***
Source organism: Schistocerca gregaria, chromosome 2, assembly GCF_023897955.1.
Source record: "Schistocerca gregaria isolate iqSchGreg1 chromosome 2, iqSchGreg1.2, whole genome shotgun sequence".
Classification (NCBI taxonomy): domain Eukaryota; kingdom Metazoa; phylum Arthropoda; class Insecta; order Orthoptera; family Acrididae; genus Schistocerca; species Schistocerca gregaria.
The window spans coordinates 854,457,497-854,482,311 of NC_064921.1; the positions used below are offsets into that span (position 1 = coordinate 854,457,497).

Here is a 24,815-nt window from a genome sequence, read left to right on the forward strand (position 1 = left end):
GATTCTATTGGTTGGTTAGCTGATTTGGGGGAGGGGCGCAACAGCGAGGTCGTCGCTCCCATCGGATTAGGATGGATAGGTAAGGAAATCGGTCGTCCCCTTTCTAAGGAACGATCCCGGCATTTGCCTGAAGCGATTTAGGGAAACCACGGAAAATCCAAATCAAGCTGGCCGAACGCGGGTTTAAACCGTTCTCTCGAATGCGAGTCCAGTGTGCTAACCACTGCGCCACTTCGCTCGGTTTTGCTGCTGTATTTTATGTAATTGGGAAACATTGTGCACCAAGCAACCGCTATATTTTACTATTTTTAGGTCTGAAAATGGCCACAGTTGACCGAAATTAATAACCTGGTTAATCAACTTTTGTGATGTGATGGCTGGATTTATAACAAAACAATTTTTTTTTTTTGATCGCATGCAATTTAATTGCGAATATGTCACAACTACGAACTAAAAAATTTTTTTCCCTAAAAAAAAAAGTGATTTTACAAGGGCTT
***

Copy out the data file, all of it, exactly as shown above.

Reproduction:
Source organism: Schistocerca gregaria, chromosome 2, assembly GCF_023897955.1.
Source record: "Schistocerca gregaria isolate iqSchGreg1 chromosome 2, iqSchGreg1.2, whole genome shotgun sequence".
Classification (NCBI taxonomy): domain Eukaryota; kingdom Metazoa; phylum Arthropoda; class Insecta; order Orthoptera; family Acrididae; genus Schistocerca; species Schistocerca gregaria.
The window spans coordinates 854,457,497-854,482,311 of NC_064921.1; the positions used below are offsets into that span (position 1 = coordinate 854,457,497).

Here is a 24,815-nt window from a genome sequence, read left to right on the forward strand (position 1 = left end):
GATTCTATTGGTTGGTTAGCTGATTTGGGGGAGGGGCGCAACAGCGAGGTCGTCGCTCCCATCGGATTAGGATGGATAGGTAAGGAAATCGGTCGTCCCCTTTCTAAGGAACGATCCCGGCATTTGCCTGAAGCGATTTAGGGAAACCACGGAAAATCCAAATCAAGCTGGCCGAACGCGGGTTTAAACCGTTCTCTCGAATGCGAGTCCAGTGTGCTAACCACTGCGCCACTTCGCTCGGTTTTGCTGCTGTATTTTATGTAATTGGGAAACATTGTGCACCAAGCAACCGCTATATTTTACTATTTTTAGGTCTGAAAATGGCCACAGTTGACCGAAATTAATAACCTGGTTAATCAACTTTTGTGATGTGATGGCTGGATTTATAACAAAACAATTTTTTTTTTTTGATCGCATGCAATTTAATTGCGAATATGTCACAACTACGAACTAAAAAATTTTTTTCCCTAAAAAAAAAAGTGATTTTACAAGGGCTT